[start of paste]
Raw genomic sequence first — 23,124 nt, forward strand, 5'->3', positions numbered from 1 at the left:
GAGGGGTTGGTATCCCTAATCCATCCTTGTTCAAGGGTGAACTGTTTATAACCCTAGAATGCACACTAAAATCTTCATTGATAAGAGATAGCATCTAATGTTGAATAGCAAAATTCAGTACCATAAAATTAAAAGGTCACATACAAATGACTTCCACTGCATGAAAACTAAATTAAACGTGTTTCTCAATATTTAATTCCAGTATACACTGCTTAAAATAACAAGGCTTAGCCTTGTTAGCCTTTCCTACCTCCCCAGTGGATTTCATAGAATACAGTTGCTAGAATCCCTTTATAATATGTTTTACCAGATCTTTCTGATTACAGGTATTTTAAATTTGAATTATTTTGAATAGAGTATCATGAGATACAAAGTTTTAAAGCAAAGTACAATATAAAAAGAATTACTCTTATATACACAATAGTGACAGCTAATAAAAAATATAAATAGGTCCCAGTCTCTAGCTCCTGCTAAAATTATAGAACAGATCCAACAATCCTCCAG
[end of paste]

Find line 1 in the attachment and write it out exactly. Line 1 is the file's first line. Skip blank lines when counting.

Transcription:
Raw genomic sequence first — 23,124 nt, forward strand, 5'->3', positions numbered from 1 at the left: